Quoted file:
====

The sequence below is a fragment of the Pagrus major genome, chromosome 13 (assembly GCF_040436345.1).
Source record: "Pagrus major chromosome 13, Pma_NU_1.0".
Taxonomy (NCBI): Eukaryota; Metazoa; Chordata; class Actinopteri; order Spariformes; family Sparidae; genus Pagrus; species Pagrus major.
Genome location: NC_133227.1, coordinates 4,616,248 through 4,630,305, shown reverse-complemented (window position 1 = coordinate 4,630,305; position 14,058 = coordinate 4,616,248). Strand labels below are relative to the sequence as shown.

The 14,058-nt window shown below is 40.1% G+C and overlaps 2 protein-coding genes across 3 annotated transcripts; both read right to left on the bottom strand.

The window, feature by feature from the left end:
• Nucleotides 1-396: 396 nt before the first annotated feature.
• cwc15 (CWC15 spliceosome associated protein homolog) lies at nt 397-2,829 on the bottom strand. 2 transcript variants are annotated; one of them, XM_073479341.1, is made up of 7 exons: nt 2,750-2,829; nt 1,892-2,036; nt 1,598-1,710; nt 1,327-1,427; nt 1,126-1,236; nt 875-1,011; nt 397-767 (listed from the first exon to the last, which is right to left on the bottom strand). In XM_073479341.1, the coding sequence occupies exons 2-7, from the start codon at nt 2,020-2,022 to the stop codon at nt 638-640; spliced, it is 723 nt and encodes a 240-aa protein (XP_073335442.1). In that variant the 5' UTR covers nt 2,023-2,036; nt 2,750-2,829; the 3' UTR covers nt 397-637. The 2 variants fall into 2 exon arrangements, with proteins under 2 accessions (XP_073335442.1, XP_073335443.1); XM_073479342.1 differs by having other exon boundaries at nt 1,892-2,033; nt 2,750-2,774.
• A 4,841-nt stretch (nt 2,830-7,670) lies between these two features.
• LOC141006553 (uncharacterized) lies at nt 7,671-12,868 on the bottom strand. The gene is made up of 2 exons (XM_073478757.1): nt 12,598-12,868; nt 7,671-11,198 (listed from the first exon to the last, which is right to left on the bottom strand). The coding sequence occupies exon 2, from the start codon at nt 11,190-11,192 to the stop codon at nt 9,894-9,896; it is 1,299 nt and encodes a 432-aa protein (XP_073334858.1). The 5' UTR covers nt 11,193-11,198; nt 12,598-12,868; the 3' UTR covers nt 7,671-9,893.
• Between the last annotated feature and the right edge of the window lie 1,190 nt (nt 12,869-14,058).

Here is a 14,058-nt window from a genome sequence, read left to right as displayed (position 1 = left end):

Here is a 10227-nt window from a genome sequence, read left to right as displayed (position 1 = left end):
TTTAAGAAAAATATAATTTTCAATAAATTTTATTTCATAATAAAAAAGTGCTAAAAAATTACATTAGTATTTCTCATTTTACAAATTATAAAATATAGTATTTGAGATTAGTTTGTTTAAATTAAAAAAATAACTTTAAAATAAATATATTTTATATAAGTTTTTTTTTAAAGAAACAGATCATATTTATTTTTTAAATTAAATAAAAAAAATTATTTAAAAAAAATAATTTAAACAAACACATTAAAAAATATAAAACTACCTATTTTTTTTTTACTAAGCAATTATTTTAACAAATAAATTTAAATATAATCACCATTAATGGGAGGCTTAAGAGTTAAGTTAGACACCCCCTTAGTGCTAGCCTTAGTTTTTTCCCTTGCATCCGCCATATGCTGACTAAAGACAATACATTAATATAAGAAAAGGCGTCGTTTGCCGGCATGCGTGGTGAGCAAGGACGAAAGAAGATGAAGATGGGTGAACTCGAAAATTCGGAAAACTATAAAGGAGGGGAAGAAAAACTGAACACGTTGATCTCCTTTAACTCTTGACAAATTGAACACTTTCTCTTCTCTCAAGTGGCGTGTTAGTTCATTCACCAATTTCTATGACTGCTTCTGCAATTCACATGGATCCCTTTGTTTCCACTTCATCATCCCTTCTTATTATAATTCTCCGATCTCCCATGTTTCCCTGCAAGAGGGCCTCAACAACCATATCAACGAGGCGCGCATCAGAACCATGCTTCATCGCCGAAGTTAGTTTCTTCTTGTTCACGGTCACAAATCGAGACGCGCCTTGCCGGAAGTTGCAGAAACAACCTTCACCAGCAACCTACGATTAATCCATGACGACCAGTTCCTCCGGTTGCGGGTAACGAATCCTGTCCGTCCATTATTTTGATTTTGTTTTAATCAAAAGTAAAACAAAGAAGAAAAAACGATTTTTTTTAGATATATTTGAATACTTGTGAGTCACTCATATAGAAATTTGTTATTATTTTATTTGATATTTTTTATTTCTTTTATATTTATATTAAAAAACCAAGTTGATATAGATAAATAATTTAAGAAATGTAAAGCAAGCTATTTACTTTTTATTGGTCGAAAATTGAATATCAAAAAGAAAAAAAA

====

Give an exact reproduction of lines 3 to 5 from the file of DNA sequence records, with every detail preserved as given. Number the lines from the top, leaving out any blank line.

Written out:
Taxonomy (NCBI): Eukaryota; Metazoa; Chordata; class Actinopteri; order Spariformes; family Sparidae; genus Pagrus; species Pagrus major.
Genome location: NC_133227.1, coordinates 4,616,248 through 4,630,305, shown reverse-complemented (window position 1 = coordinate 4,630,305; position 14,058 = coordinate 4,616,248). Strand labels below are relative to the sequence as shown.

The 14,058-nt window shown below is 40.1% G+C and overlaps 2 protein-coding genes across 3 annotated transcripts; both read right to left on the bottom strand.